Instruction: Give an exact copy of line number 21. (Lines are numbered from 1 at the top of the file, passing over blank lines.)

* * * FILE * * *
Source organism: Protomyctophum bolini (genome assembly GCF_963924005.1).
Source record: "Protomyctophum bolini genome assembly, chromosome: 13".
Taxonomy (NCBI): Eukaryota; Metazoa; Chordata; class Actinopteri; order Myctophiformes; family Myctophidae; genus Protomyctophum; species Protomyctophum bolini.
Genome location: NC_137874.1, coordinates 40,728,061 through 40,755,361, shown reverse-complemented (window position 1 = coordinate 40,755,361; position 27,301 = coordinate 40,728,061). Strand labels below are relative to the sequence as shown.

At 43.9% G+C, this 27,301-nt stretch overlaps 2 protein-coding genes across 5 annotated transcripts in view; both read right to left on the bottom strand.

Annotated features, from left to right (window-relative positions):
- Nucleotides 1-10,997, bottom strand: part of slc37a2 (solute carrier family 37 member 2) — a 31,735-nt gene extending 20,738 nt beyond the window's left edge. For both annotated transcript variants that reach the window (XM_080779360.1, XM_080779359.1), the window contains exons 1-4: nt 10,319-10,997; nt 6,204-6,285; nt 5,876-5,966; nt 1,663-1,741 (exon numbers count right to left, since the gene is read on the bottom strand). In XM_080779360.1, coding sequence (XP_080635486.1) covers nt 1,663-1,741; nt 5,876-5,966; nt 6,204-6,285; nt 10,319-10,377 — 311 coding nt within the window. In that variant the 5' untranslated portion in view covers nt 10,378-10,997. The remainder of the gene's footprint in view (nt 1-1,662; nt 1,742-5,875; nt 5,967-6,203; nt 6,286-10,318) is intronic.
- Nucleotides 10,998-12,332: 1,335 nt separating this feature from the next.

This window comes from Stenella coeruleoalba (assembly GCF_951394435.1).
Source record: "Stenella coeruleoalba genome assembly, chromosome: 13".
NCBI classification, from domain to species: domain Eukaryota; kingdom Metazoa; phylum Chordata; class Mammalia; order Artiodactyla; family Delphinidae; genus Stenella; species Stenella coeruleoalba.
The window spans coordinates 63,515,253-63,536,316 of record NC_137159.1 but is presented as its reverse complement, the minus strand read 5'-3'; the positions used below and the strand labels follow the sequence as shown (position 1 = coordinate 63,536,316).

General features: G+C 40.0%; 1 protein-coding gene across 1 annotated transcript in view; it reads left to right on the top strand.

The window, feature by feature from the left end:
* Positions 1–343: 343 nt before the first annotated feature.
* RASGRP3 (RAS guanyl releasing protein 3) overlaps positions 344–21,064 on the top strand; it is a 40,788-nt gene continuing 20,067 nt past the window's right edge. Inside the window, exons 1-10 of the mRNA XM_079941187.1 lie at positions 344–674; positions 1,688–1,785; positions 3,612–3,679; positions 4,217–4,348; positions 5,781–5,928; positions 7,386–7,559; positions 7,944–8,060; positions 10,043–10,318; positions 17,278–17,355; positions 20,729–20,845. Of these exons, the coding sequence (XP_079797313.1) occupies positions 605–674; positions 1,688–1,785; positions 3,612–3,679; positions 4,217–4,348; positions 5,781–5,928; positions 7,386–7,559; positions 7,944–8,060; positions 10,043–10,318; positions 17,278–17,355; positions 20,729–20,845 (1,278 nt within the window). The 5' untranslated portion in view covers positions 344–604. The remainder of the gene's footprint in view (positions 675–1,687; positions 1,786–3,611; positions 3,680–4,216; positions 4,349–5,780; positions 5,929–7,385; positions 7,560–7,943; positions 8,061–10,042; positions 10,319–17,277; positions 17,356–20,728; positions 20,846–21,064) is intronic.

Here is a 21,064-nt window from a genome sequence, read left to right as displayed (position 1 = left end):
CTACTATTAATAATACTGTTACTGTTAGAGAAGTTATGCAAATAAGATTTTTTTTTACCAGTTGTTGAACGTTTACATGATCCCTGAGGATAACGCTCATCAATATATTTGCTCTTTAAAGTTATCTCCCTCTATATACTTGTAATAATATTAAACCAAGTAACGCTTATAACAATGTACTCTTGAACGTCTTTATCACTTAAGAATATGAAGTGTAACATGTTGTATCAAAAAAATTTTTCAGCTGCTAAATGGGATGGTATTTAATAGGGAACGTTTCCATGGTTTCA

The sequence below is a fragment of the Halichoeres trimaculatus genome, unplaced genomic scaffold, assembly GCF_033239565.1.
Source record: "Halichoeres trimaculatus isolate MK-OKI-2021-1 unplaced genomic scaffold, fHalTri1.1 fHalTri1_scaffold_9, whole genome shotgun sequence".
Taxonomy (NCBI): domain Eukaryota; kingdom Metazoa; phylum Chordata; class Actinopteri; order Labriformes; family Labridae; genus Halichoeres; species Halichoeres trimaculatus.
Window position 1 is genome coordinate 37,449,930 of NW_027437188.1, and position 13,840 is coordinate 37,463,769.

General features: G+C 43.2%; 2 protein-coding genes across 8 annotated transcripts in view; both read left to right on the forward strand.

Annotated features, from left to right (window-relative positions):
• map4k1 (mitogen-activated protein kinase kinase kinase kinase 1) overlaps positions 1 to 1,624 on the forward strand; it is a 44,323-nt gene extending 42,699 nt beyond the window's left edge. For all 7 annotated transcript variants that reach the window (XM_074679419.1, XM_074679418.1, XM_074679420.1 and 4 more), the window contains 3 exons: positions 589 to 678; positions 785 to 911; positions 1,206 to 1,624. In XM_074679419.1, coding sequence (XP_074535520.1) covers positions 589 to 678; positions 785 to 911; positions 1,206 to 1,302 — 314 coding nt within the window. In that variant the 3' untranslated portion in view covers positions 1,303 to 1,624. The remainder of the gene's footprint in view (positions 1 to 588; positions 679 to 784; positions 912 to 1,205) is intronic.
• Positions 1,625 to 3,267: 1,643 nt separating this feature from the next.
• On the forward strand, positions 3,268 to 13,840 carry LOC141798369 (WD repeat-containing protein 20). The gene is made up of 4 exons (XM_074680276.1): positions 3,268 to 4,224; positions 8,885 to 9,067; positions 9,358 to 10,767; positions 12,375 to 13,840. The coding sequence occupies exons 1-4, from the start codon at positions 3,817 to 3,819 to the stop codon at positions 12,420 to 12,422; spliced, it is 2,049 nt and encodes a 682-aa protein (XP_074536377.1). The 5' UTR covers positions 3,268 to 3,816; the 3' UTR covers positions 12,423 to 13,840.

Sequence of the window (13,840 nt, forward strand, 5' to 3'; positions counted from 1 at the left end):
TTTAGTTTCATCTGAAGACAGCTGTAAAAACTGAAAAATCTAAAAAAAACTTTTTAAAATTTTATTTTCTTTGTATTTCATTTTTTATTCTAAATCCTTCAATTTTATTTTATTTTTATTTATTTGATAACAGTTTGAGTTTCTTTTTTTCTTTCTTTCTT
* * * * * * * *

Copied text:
Taxonomy (NCBI): domain Eukaryota; kingdom Metazoa; phylum Chordata; class Actinopteri; order Labriformes; family Labridae; genus Halichoeres; species Halichoeres trimaculatus.